What is a national emergency - and what powers will it give Donald Trump?
US president will invoke 1976 Act to access federal funding for his border wall without congressional approval
President Donald Trump is set to declare a “national emergency” at the US-Mexico border in order to invoke special powers to fund his proposed $5.7bn (£4.44bn) border wall.
Following weeks of deadlock, lawmakers from both parties agreed a deal earlier this week that reportedly includes $1.375bn (£1.07bn) for the controversial project, in order to avert a second government shutdown.
However, the White House confirmed yesterday that although Trump will sign the spending Bill, he will also try to put the nation on emergency status - which would allow him to bypass Congress to get more cash for his wall.
So, what are the powers available to a president during a “national emergency” - and why are even fellow Republican Party members panicking over Trump’s declaration?
What is a national emergency?
The first ever national emergency was declared by President Woodrow Wilson in 1917 over a shortage of maritime transport affecting US exports, but the status was not formalised until almost 60 years later.
The 1976 National Emergencies Act (NEA) gives the executive special powers to act without congressional approval in order to counter a specific threat.
However, declaring a national emergency “does not provide any specific emergency authority on its own, but relies on emergency authorities provided in other statutes”, says the Association of State and Territorial Health Officials.
The president must specify the emergency statues being invoked to address the named threat.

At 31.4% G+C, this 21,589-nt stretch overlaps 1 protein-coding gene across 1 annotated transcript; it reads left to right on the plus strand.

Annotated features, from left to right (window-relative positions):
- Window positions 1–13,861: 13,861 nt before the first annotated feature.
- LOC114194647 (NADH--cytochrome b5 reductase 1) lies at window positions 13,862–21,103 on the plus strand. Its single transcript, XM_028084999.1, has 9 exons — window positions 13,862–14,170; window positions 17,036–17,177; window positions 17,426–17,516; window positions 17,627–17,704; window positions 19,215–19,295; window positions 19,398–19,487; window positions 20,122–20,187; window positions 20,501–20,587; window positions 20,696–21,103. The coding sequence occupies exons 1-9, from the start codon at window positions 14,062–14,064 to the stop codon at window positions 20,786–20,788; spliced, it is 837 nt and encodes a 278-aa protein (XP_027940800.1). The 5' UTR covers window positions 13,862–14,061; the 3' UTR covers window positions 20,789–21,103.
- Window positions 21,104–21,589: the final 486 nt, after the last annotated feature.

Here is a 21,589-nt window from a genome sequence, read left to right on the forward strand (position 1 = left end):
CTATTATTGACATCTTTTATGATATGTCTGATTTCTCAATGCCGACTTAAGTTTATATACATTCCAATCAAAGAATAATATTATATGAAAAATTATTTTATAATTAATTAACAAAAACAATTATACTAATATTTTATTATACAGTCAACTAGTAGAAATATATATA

A draft of Trump’s proclamation seen by CNN indicates that he will cite a provision in the US Code that “would give the president authority to pull from military construction funds and civil works projects, like infrastructure repair projects”, to fund the wall.
Although the term might sound like a signal of extreme peril, US presidents have declared a “national emergency” on 58 occasions since the introduction of the NEA.
The status expires after one year, unless it is prematurely overturned - either by a joint resolution of Congress with presidential approval or by a veto-proof two-thirds majority - or extended for another year by the president in office.
A total of 31 national emergencies are currently in effect. The oldest was declared by then-president Jimmy Carter in 1979 in response to the Iran hostage crisis, and orders a freeze on all Iranian assets in the US.
The most recent, enacted in November of last year, puts a hold on US property belonging to “certain persons contributing to the situation in Nicaragua”.
What makes Trump’s declaration different?
Unsurprisingly, “Democrats came out forcefully against the move”, says Politico. Opposition lawmakers are expected to launch a legal challenge, arguing that the situation on the Mexico border does not constitute an emergency.
In a more unexpected response, Republican lawmakers have also been “publicly urging the president against such a drastic step”.
White House insiders fear that declaring a national emergency to achieve a political goal “will set a dangerous precedent, allowing a future Democratic president to draw on broad executive powers to take action on anything from gun violence to climate change”, the news site reports.
Susan Collins, a Republican senator from Maine, said that Trump’s decision to declare a national emergency at the border was a “mistake”.
“The National Emergencies Act was contemplated to apply to natural disasters or catastrophic events such as the attacks on our country on 9/11,” Collins said in a statement.
“For the president to use it to re-purpose billions of dollars, that Congress has appropriated for other purposes that has previously signed into law, strikes me as undermining the appropriations process, the will of Congress and being of dubious constitutionality.”